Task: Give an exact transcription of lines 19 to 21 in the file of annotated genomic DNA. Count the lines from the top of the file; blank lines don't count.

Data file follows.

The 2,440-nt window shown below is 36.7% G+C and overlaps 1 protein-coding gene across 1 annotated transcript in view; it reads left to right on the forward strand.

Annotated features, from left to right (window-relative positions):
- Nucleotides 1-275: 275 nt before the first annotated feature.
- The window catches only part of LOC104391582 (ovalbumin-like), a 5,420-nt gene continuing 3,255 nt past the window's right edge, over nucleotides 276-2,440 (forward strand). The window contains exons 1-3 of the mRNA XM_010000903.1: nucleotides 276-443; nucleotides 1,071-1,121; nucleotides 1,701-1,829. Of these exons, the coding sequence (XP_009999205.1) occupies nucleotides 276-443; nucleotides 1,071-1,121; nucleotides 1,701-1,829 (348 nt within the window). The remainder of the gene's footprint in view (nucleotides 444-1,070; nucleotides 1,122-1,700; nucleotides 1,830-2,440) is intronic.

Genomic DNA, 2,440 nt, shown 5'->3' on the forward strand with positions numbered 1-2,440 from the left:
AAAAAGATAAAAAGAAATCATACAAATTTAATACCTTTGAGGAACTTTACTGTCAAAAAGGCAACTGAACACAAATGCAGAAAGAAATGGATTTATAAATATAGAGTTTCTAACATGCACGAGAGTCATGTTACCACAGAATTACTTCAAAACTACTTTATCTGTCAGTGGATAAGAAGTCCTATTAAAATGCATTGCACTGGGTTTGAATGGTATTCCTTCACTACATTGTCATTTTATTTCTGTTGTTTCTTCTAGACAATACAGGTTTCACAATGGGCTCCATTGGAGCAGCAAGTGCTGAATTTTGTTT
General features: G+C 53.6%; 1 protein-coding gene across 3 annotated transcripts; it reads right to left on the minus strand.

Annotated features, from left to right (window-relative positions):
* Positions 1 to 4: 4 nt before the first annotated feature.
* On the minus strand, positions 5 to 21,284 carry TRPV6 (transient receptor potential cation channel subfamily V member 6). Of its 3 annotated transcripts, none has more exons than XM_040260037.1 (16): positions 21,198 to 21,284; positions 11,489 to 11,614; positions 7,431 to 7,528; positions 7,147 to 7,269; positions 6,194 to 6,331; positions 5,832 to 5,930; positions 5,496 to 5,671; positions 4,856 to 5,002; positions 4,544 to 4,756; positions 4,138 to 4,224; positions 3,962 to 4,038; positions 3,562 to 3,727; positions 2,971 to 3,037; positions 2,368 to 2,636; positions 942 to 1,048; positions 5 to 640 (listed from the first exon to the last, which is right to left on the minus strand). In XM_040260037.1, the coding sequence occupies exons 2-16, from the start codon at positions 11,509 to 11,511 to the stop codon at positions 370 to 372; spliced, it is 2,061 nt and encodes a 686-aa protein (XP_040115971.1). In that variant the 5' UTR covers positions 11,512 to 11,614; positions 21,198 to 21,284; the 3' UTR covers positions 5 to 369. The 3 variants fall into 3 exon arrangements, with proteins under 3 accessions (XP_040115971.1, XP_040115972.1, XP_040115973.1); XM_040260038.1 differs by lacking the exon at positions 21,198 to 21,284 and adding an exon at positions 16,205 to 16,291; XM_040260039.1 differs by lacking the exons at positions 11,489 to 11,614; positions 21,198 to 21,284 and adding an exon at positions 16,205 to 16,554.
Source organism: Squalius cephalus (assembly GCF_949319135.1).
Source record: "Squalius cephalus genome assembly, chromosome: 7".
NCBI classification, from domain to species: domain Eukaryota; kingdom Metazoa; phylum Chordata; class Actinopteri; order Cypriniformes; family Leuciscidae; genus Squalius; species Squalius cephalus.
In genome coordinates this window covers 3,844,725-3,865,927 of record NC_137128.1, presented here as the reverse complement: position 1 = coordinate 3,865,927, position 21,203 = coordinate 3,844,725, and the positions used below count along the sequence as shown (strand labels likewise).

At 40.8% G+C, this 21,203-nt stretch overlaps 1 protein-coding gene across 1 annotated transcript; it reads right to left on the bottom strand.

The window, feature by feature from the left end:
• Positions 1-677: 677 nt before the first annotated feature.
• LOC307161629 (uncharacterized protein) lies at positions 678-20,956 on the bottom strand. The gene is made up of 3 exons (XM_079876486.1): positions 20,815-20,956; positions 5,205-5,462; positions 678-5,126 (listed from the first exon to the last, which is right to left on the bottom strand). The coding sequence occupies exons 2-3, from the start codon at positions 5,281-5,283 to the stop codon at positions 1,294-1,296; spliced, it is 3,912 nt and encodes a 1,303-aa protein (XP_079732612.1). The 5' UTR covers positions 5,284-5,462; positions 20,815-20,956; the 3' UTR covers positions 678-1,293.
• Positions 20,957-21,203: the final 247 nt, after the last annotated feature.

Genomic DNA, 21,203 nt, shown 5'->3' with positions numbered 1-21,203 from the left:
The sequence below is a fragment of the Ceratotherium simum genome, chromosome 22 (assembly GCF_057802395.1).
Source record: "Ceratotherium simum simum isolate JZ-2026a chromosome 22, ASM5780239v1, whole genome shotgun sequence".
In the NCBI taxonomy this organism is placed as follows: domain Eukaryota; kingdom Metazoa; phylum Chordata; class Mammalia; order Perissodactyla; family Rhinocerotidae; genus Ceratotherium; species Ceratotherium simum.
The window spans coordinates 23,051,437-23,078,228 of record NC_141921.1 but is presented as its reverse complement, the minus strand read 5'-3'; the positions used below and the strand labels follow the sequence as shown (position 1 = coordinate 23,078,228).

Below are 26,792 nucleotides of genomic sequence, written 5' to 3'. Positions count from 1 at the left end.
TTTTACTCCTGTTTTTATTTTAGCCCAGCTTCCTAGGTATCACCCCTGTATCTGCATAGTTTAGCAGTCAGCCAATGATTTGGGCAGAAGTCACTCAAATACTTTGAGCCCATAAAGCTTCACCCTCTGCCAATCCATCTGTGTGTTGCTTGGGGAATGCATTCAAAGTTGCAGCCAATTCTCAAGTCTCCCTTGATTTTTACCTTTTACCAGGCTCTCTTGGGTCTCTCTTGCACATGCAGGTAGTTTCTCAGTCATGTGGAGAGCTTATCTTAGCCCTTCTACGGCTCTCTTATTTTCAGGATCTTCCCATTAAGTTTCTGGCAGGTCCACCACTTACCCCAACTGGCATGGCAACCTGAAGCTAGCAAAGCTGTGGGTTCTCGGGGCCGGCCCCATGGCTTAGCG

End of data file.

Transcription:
• Positions 20,957-21,203: the final 247 nt, after the last annotated feature.

Genomic DNA, 21,203 nt, shown 5'->3' with positions numbered 1-21,203 from the left:
The sequence below is a fragment of the Ceratotherium simum genome, chromosome 22 (assembly GCF_057802395.1).